Indigenous governance awards honour healing, land, ethics


    More than 300 people gathered in Sydney for the 2022 Indigenous Governance Awards in Sydney this week to award outstanding leadership in Indigenous-led entities from all around Australia.

    Taking out the award for large organisations, the Perth-based Wungening Aboriginal Corporation, which has around 200 staff and deals with addiction and support services for domestic violence, homelessness and child protection, is a force for healing in the community, according to Wungening CEO, Daniel Morrison (pictured above).

    “Something I love about working at Wungening is that the board of directors I work with are not scared of challenges. They don’t shy away from what really needs to be done. We take on the really hard and tough causes. We deal with some of the ha rdest and most wicked issues.

    He told the awards night that by combining Aboriginal ways of working with good governance and therapeutic services, “we have been able to make significant changes in our communities, which is something we are very satisfied with”.

    Examples of services are Aboriginal controlled and run drug and alcohol rehabilitation services, which are more effective than mainstream services, he told the AICD in an interview. The organisation also partners with other Aboriginal bodies and has very close-knit relationships with a community that trusts them, he said.

    Hosted by Reconciliation Australia (RA) and the Australian Indigenous Governance Institute (AIGI), the awards program is backed by the BHP Foundation and has run since 2005. Speakers at the awards night held at the International Convention Centre at Darling Harbour included Linda Burney, the new federal Minister for Indigenous Australians, Karen Mundine, CEO of RA and Jessica Bulger MAICD, CEO of AIGI. Legendary singer-songwriter Archie Roach also performed three songs on stage in a moving appearance which earned a standing ovation.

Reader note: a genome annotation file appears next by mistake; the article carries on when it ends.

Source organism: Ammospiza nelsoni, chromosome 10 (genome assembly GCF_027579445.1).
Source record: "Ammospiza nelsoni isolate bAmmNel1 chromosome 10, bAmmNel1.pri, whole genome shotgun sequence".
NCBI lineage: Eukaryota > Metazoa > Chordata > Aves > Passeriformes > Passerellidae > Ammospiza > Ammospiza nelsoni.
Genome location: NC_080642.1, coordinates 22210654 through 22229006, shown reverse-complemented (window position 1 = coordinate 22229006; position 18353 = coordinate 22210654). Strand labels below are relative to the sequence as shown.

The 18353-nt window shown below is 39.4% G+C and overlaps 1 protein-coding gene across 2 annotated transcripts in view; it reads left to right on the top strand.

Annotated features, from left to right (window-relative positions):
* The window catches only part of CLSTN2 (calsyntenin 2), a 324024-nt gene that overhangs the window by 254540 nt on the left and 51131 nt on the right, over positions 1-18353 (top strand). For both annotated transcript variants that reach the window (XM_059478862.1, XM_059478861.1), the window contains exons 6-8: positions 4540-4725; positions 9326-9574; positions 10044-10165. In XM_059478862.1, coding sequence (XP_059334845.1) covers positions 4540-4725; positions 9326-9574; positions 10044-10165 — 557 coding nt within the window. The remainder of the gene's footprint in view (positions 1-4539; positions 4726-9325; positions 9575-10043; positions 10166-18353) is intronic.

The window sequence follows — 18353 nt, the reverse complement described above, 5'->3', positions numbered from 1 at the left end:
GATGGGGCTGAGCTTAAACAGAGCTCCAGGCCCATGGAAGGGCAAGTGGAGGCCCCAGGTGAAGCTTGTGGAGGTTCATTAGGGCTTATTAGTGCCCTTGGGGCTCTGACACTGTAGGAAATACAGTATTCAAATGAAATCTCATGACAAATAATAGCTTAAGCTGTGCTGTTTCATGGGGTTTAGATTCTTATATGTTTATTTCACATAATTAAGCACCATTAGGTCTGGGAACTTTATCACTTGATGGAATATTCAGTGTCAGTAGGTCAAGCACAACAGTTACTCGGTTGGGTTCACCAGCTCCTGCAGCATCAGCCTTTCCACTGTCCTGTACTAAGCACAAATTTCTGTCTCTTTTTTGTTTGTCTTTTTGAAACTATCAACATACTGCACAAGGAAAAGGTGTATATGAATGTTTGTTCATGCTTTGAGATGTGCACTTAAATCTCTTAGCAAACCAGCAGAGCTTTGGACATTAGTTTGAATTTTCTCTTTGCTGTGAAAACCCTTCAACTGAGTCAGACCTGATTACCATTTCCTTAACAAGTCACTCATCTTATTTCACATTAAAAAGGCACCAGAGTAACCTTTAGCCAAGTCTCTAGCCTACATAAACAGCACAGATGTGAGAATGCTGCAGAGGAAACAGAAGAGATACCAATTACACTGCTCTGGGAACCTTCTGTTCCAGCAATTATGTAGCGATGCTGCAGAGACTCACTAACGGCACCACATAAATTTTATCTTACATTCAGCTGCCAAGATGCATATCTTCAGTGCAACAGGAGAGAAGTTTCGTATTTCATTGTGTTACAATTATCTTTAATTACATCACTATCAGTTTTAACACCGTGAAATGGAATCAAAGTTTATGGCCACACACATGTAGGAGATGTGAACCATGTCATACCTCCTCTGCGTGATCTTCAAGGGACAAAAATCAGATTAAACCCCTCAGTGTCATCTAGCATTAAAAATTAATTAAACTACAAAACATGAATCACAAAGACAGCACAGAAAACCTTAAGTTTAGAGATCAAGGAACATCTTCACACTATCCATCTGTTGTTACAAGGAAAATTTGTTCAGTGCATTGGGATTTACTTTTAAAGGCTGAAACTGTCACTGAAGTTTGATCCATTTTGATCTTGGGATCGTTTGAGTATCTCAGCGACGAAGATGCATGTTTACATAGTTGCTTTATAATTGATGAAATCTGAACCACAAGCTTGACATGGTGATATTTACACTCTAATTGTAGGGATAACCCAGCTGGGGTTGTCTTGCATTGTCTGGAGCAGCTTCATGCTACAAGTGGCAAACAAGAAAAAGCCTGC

In the category for Indigenous-led SMEs, the NSW-based Brewarrina Local Aboriginal Land Council won for its fight for land and self-determination. “Cultural preservation of our land and our environment is the first priority of business for our local Aboriginal Land Council. That sets the platform for very strong governance,” Chairman David Kirby said.

    Taking out the category for Indigenous-led non-incorporated initiatives was the Sydney-based Aboriginal Health & Medical Research Council (AH&MRC) Human Research Ethics Committee. It is the peak body for Aboriginal controlled health services in NSW and the committee helps ensure that Aboriginal people are at the centre of Aboriginal health research.

    “The Ethics Committee helps ensure that Aboriginal people are at the centre of Aboriginal health research, and provides an Aboriginal lens to make sure that research is conducted ethically and in a culturally safe way,” Committee Co-chair, Dr Summer May Finlay said.

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